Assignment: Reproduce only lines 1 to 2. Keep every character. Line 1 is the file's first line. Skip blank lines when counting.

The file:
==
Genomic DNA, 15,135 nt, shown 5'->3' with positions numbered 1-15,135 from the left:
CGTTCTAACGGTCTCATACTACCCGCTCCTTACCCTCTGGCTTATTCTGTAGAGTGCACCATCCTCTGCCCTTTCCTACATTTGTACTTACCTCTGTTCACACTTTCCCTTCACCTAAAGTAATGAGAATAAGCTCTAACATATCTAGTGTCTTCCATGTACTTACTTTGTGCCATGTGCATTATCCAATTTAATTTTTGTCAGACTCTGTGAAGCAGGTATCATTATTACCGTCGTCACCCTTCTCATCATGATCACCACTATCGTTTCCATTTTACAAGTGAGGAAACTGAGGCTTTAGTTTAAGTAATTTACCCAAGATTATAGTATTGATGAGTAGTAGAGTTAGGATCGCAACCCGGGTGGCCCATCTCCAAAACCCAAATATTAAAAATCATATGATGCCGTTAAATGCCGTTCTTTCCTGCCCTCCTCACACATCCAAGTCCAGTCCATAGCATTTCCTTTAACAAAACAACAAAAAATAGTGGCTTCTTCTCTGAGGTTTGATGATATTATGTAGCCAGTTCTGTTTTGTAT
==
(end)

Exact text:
Genomic DNA, 15,135 nt, shown 5'->3' with positions numbered 1-15,135 from the left:
CGTTCTAACGGTCTCATACTACCCGCTCCTTACCCTCTGGCTTATTCTGTAGAGTGCACCATCCTCTGCCCTTTCCTACATTTGTACTTACCTCTGTTCACACTTTCCCTTCACCTAAAGTAATGAGAATAAGCTCTAACATATCTAGTGTCTTCCATGTACTTACTTTGTGCCATGTGCATTATCCAATTTAATTTTTGTCAGACTCTGTGAAGCAGGTATCATTATTACCGTCGTCACCCTTCTCATCATGATCACCACTATCGTTTCCATTTTACAAGTGAGGAAACTGAGGCTTTAGTTTAAGTAATTTACCCAAGATTATAGTATTGATGAGTAGTAGAGTTAGGATCGCAACCCGGGTGGCCCATCTCCAAAACCCAAATATTAAAAATCATATGATGCCGTTAAATGCCGTTCTTTCCTGCCCTCCTCACACATCCAAGTCCAGTCCATAGCATTTCCTTTAACAAAACAACAAAAAATAGTGGCTTCTTCTCTGAGGTTTGATGATATTATGTAGCCAGTTCTGTTTTGTAT